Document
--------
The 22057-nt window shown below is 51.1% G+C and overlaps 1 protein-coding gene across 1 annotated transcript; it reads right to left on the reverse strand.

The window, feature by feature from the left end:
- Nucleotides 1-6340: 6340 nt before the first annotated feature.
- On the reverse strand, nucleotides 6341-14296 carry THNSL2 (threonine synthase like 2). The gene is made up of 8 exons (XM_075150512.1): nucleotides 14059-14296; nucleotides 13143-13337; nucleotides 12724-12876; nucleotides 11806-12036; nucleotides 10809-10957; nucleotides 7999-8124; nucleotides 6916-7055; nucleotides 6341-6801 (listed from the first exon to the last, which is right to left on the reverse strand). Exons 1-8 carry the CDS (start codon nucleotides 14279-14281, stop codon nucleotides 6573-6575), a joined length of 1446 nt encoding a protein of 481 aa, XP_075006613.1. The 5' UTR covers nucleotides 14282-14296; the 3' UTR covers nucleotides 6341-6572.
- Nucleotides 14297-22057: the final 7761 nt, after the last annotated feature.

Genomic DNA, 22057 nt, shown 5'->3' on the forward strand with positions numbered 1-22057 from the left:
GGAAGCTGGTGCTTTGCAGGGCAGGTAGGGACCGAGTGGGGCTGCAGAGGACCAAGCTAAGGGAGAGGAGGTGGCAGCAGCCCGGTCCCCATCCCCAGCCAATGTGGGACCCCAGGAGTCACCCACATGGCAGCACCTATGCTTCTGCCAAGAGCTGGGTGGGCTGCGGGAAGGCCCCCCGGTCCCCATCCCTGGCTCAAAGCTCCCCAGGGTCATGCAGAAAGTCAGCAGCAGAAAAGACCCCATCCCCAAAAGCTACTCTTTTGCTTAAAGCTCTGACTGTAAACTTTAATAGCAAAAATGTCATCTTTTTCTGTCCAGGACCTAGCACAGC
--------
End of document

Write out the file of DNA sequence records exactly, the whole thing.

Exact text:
The 22057-nt window shown below is 51.1% G+C and overlaps 1 protein-coding gene across 1 annotated transcript; it reads right to left on the reverse strand.

The window, feature by feature from the left end:
- Nucleotides 1-6340: 6340 nt before the first annotated feature.
- On the reverse strand, nucleotides 6341-14296 carry THNSL2 (threonine synthase like 2). The gene is made up of 8 exons (XM_075150512.1): nucleotides 14059-14296; nucleotides 13143-13337; nucleotides 12724-12876; nucleotides 11806-12036; nucleotides 10809-10957; nucleotides 7999-8124; nucleotides 6916-7055; nucleotides 6341-6801 (listed from the first exon to the last, which is right to left on the reverse strand). Exons 1-8 carry the CDS (start codon nucleotides 14279-14281, stop codon nucleotides 6573-6575), a joined length of 1446 nt encoding a protein of 481 aa, XP_075006613.1. The 5' UTR covers nucleotides 14282-14296; the 3' UTR covers nucleotides 6341-6572.
- Nucleotides 14297-22057: the final 7761 nt, after the last annotated feature.

Genomic DNA, 22057 nt, shown 5'->3' on the forward strand with positions numbered 1-22057 from the left:
GGAAGCTGGTGCTTTGCAGGGCAGGTAGGGACCGAGTGGGGCTGCAGAGGACCAAGCTAAGGGAGAGGAGGTGGCAGCAGCCCGGTCCCCATCCCCAGCCAATGTGGGACCCCAGGAGTCACCCACATGGCAGCACCTATGCTTCTGCCAAGAGCTGGGTGGGCTGCGGGAAGGCCCCCCGGTCCCCATCCCTGGCTCAAAGCTCCCCAGGGTCATGCAGAAAGTCAGCAGCAGAAAAGACCCCATCCCCAAAAGCTACTCTTTTGCTTAAAGCTCTGACTGTAAACTTTAATAGCAAAAATGTCATCTTTTTCTGTCCAGGACCTAGCACAGC